- The Great Lakes is a distinct geographical region located between the U.S. and Canada.
- Together they contain 21% of the world’s surface freshwater by volume, or 84% of the surface freshwater in North America.
- Alex Varlamov has created the bathymetric visualization below, helping to put sizes of the different lakes in this region into perspective.
- As well as popular outdoor landmarks, the Great Lakes are also vital to the economy, supporting 50 million jobs.
Click here to view the interactive version of the visualization on Tableau.
Visualized: The depth of The great lakes
As the seasons change, it’s natural to want to enjoy the outdoors to the fullest. The Great Lakes, a distinct geographical region sandwiched between the U.S. and Canada, provides immense opportunity for millions of tourists to do just that every year.
But did you know that altogether the Great Lakes contain 21% of the world’s surface freshwater by volume—or 84% of the surface freshwater in North America?
This bathymetric visualization, created by Alex Varlamov, helps put the sheer size and depth of all five of the Great Lakes into perspective.
What is bathymetry?
Bathymetry is the study of the underwater depth of ocean or lake floors, a geographical science that falls under the wider umbrella of hydrography.
In essence, it is the underwater equivalent of topography. Contour lines help to represent and study the physical features of bodies of water, from oceans to lakes.
Most bathymetric studies are conducted via sonar systems, transmitting pulses that ‘ping’ off the ocean and lake floor, uncovering what lies below.
The depth of the Great Lakes, compared
High on the list of the world’s largest lakes, the five Great Lakes altogether account for over 244,700 km² (94,250 mi²) in total surface area. That’s bigger than the entire United Kingdom.
Lake Superior emerges, well, superior in terms of total surface area, water volume, and both average and maximum depth.
Lake Erie is by far the shallowest of the lakes, with an average depth of just 19 meters (62 ft). That means on average, Lake Superior is about eight times deeper.
With that in mind, one drawback of the visualization is that it doesn’t provide an accurate view of how deep these lakes are in relation to one another.
For that, check out this additional visualization also created by Alex Varlamov, which is scaled to the same 20 meter step—in this view, Lake Erie practically disappears.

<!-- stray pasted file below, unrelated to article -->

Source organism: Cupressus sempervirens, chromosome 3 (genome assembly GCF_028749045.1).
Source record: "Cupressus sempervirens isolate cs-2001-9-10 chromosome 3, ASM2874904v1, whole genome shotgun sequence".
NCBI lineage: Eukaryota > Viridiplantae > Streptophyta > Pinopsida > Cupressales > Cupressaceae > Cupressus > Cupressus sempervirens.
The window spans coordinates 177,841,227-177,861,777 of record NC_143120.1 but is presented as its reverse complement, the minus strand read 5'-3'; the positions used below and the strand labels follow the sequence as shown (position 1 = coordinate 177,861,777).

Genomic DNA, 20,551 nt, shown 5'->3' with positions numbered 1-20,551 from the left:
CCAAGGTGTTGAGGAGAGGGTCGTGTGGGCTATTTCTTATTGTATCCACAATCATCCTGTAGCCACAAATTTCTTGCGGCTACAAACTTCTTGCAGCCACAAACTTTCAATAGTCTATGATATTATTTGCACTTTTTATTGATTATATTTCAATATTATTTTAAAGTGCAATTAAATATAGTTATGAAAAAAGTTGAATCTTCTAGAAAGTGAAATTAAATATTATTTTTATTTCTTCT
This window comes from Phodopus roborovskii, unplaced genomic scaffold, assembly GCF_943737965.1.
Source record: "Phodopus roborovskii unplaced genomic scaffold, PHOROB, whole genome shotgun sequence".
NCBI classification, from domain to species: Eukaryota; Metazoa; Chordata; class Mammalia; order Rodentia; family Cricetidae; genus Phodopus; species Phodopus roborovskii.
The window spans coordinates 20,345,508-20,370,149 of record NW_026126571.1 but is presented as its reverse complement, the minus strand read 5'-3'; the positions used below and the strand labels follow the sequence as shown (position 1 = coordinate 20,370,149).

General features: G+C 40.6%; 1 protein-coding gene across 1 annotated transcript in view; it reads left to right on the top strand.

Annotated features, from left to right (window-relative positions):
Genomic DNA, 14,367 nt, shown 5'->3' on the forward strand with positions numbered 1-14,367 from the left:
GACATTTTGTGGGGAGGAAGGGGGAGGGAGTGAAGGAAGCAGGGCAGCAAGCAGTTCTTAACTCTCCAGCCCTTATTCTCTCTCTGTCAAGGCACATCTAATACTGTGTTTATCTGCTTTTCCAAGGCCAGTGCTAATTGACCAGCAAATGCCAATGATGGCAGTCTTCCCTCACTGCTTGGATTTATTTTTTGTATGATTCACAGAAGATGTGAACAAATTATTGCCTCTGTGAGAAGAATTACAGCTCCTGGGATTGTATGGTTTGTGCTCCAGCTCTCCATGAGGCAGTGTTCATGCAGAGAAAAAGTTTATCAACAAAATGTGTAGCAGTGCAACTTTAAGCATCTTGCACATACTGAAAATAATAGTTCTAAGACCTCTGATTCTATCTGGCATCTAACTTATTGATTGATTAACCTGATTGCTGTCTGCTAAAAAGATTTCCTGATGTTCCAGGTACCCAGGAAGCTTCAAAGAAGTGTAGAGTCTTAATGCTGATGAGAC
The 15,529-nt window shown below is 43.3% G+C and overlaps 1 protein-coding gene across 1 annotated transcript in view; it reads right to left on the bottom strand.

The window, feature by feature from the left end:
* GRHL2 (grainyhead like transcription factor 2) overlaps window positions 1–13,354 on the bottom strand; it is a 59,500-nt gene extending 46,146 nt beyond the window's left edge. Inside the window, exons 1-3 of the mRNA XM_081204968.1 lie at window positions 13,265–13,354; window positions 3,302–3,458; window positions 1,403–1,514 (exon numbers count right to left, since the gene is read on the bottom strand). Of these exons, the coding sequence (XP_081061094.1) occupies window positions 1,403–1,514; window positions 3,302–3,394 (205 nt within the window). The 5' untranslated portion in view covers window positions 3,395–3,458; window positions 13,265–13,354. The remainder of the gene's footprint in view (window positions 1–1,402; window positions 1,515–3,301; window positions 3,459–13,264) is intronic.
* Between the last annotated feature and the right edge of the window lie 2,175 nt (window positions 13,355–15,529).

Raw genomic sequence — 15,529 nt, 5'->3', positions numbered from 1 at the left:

What's the World Economic Forum doing about the ocean?
Our ocean covers 70% of the world’s surface and accounts for 80% of the planet’s biodiversity. We can't have a healthy future without a healthy ocean - but it's more vulnerable than ever because of climate change and pollution.
Tackling the grave threats to our ocean means working with leaders across sectors, from business to government to academia.
The World Economic Forum, in collaboration with the World Resources Institute, convenes the Friends of Ocean Action, a coalition of leaders working together to protect the seas. From a programme with the Indonesian government to cut plastic waste entering the sea to a global plan to track illegal fishing, the Friends are pushing for new solutions.
Climate change is an inextricable part of the threat to our oceans, with rising temperatures and acidification disrupting fragile ecosystems. The Forum runs a number of initiatives to support the shift to a low-carbon economy, including hosting the Alliance of CEO Climate Leaders, who have cut emissions in their companies by 9%.
Is your organization interested in working with the World Economic Forum? Find out more here.
More than meets the eye
The Great Lakes are not only notable for their form, but also their function—they’re a crucial waterway contributing to the economy of the area, supporting over 50 million jobs and contributing $6 trillion to gross domestic product (GDP).
Together, the five Great Lakes feed into the Atlantic Ocean—and when we expand the scope to compare these lakes to vast oceans, trenches, and drill holes, the depth of the Great Lakes barely scratches the surface.